WHEN IT comes to familiar icons, McDonald’s ranks high in symbolism around the nation and the world. McDonald’s is also the world’s largest restaurant chain. The company deserves praise for a decision just announced that cannot have been easy to take but is important: to curtail the use of antibiotics in chicken products sold in the United States.

Antibiotics, drugs that fight bacterial infections, came into widespread use after World War II and are now a mainstay of human health. They save lives and enable all kinds of medical advances. But at the same time that antibiotics became known as wonder drugs, bacteria gradually adapted and started to overcome the drugs, a phenomenon known as antibiotic resistance. For several decades, it didn’t seem to be a big problem because new antibiotics were being discovered. But now resistance is reaching crisis proportions and the pipeline of new discoveries has dwindled.

A significant reason for the rise of resistance is overuse of antibiotics in human health. But evidence has also pointed to the widespread use of antibiotics in animal agriculture. Farmers routinely put antibiotics in feed and water for farm animals to stimulate more growth without using more feed, or to prevent disease in a whole flock or herd. This is different from using the drugs for specific sick animals. Evidence suggests that regular use of antibiotics for growth promotion may be driving resistance, too.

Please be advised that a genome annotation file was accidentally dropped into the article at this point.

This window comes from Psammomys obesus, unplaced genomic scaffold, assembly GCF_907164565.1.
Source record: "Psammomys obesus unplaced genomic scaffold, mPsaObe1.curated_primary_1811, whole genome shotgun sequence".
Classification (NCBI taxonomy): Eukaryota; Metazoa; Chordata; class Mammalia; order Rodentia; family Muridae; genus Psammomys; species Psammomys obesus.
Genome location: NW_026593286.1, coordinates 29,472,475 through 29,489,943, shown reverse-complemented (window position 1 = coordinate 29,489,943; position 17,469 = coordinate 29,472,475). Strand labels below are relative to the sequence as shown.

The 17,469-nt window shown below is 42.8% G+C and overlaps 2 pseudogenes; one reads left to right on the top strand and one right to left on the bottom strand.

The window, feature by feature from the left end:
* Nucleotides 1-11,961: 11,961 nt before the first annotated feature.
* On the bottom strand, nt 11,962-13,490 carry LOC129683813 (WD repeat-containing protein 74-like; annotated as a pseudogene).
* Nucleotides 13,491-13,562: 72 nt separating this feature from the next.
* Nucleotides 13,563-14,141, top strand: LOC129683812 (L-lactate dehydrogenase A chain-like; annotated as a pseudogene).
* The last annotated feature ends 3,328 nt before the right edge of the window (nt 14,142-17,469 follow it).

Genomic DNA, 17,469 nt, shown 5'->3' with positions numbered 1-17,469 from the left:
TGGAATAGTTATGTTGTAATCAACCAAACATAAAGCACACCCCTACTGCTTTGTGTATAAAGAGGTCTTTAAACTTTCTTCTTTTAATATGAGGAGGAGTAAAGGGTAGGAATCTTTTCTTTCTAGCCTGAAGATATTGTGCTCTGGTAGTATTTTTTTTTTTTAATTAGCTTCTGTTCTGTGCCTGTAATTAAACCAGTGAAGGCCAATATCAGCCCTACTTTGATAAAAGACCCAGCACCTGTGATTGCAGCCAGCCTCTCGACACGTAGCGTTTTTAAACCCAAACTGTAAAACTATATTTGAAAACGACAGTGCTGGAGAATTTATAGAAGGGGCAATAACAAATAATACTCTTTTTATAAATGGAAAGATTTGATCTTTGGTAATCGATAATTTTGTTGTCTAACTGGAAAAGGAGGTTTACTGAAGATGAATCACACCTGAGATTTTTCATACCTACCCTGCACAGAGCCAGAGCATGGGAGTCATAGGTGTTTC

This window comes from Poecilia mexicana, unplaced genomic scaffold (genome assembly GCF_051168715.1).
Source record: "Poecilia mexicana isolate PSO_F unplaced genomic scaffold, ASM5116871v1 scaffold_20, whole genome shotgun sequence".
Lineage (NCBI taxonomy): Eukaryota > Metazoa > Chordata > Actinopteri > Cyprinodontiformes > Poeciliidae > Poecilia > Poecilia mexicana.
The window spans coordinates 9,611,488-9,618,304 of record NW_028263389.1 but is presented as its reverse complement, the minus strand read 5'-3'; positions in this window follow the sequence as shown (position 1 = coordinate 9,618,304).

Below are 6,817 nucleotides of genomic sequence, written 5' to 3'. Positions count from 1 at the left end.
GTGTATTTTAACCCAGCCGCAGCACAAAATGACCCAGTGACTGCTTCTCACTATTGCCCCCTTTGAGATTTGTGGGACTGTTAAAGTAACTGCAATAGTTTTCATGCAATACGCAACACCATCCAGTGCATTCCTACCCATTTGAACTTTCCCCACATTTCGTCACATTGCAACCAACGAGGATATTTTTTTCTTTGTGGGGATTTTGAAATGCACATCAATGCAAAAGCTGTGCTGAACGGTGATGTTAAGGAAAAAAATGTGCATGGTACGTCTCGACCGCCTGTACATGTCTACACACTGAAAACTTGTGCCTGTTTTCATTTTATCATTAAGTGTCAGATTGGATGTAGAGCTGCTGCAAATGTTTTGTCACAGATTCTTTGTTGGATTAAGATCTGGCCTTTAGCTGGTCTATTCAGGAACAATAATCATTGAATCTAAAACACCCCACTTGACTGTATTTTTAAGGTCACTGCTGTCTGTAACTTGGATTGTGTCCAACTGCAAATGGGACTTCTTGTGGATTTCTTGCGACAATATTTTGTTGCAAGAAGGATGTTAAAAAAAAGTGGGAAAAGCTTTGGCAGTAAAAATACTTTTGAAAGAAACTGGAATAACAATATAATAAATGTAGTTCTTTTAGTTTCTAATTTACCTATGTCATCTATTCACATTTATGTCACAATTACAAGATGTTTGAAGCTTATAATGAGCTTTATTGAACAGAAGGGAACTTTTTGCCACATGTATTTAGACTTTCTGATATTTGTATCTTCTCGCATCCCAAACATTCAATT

McDonald’s announced that over two years it will curtail the use of antibiotics that are considered important to human health in chicken served at its more than 14,000 U.S. restaurants. McDonald’s has wisely adopted World Health Organization guidelines on which antibiotics are covered. The step may have wide impact.

Farmers and ranchers have often argued they are not responsible for the rise of antibiotic resistance and have balked at change. The McDonald’s decision is certain to get their attention and cause change by market incentives. Also, as chicken producers adapt and learn how to keep their flocks healthy without the routine use of antibiotics, the know-how they develop may spread. Of course, the McDonald’s decision is good marketing, too — consumers say they want it. More power to the marketplace.

This is the latest in a string of developments that suggest, at last, a more serious approach to the problem of antibiotic resistance, which the Centers for Disease Control and Prevention say leads to 2 million illnesses and 23,000 deaths a year in this country alone. The Food and Drug Administration has asked antibiotic manufacturers to stop selling the drugs for growth promotion in farm animals (although the FDA would permit continued use for disease prevention) and is giving veterinarians more control. Meanwhile, President Obama has proposed to double funding for combating antibiotic resistance, and the White House has mapped out an ambitious strategy. Bacteria have been evolving and adapting for many years, so it is encouraging to see the government and private sector doing more to address a major public health threat.